From the onset of these proceedings the respondent vigorously contested the appellant's right to custody of the parties' child. In also pursuing her claim for custody, appellant incurred substantial costs. She incurred costs for detective services in the amount of $860.00 and costs for a psychological evaluation of the child. Her attorney fees totaled $4,200.00.
On appeal from the family court, the Court of Appeals may *205 find facts according to its own view of the preponderance of the evidence. Winchell v. Winchell, 291 S.C. 321, 353 S.E. (2d) 309 (Ct. App. 1987). It is clear from the record the fees were incurred in large part to defend against a claim for custody by the respondent. That claim was presented with sufficient vigor to require the appointment of a guardian ad litem, a full investigation by the guardian, pendente lite court action, and a psychologist's examination of the minor child. It is also apparent the appellant has limited resources to bear the costs of this litigation. We, therefore, modify the trial court's award and award the appellant $2,000.00 in attorney fees and costs.
In addition, appellant claims the trial court's award to respondent of two weeks visitation with the child in June, July and August is excessive. We disagree.
The amount of visitation awarded is a matter left to the trial judge's discretion. Courie v. Courie, 288 S.C. 163, 341 S.E. (2d) 646 (Ct. App. 1986); Lassiter v. Lassiter, 289 S.C. 341, 345 S.E. (2d) 504 (Ct. App. 1986). Visitation which is "tantamount to divided custody" is to be avoided. Courie, 288 S.C. at 167, 341 S.E. (2d) at 649.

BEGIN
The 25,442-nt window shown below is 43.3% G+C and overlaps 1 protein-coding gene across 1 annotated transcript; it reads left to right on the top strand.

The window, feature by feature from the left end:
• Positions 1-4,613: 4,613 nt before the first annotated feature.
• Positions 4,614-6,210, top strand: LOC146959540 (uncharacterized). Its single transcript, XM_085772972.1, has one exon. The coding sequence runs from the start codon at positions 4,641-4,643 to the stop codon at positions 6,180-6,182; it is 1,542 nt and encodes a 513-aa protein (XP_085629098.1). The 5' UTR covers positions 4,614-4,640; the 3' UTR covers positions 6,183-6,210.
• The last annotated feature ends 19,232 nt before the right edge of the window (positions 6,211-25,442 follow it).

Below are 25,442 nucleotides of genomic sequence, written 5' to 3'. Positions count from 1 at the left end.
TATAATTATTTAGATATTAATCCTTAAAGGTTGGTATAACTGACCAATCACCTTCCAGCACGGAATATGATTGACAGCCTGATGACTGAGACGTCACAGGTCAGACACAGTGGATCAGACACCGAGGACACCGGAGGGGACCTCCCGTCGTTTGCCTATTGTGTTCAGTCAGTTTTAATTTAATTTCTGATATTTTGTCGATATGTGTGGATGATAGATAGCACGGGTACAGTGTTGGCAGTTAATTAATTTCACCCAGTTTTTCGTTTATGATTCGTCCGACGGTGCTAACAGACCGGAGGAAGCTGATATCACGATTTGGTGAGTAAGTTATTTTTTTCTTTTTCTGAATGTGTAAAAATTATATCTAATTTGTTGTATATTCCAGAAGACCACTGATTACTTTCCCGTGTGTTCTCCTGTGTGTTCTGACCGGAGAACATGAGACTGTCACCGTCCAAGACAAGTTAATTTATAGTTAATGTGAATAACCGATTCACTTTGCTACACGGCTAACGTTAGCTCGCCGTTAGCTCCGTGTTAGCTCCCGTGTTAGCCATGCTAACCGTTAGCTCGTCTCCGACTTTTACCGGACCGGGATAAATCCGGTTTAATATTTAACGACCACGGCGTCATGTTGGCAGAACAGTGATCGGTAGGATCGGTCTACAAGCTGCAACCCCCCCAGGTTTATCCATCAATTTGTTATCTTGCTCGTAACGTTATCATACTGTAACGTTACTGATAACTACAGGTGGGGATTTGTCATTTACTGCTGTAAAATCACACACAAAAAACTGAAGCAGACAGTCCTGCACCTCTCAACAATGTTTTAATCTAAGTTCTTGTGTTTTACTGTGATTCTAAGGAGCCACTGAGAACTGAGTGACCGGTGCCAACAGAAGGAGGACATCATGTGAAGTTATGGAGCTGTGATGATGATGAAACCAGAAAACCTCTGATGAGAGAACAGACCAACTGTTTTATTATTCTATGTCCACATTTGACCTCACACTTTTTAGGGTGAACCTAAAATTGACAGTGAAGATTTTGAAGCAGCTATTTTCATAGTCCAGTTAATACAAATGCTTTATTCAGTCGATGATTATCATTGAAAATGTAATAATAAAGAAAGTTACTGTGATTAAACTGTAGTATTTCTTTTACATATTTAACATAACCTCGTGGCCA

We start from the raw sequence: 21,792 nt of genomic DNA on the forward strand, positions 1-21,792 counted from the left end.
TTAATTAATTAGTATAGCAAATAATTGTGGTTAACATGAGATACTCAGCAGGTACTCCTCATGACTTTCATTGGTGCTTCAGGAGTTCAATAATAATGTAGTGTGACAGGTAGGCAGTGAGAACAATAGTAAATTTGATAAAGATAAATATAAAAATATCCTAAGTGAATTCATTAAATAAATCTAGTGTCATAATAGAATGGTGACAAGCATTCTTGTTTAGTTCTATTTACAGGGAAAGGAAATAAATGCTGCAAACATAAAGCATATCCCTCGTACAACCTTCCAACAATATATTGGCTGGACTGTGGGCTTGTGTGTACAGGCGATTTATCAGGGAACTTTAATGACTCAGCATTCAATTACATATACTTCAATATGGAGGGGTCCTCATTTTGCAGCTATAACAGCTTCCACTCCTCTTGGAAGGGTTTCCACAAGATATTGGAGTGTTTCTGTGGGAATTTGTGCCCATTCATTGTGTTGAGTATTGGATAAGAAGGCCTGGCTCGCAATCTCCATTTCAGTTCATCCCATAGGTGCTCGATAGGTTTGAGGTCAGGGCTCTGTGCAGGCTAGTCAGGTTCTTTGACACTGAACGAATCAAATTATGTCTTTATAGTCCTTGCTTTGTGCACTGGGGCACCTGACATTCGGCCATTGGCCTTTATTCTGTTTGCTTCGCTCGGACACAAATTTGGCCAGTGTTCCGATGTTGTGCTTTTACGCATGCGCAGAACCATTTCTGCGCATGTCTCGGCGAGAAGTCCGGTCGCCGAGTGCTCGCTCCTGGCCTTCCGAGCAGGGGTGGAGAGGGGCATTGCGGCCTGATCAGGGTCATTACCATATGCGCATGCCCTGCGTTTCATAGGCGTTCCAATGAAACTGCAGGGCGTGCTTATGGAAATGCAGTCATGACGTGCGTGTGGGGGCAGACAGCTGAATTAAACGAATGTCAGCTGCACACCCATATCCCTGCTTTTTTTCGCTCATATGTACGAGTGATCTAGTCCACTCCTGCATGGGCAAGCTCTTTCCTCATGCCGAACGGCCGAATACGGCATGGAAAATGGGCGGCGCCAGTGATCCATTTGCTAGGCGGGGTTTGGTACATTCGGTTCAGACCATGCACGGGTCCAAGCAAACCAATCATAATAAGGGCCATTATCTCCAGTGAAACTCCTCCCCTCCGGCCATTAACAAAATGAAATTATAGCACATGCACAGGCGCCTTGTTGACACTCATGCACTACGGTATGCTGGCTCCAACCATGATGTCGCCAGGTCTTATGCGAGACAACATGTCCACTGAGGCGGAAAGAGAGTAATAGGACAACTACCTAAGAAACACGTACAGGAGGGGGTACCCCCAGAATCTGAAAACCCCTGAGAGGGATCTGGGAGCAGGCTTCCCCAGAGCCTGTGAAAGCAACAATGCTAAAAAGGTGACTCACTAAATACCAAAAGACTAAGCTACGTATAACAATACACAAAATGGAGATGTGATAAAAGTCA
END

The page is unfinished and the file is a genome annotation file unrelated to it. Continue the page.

The trial judge awarded visitation as follows: every other weekend, from 6:00 p.m. Friday until 6:00 p.m. Sunday; the first two weeks of June, July, and August; alternate Thanksgiving and spring break holidays; and one week at Christmas. This award of visitation is well below the amount rejected in Lassiter where the amount of visitation amounted to nearly 150 days per year with a weekday (Wednesday) visitation every week. Respondent's visitation is also well below that rejected in Courie which was 165 days per year. Also, the visitation here results in much less shuttling of the child between parents than in Lassiter. Moreover, the record does not reflect the amount of visitation will have a detrimental effect on the child. We find no abuse in the trial court's award of visitation.
All other issues raised by appellant are manifestly without merit and are hereby affirmed.
Affirmed as modified.
GOOLSBY, J., and LITTLEJOHN, Acting Judge, concur.NOTES
 The cost of the psychological evaluation is not in the record.
 The guardian ad litem was awarded fees and costs of $959.00.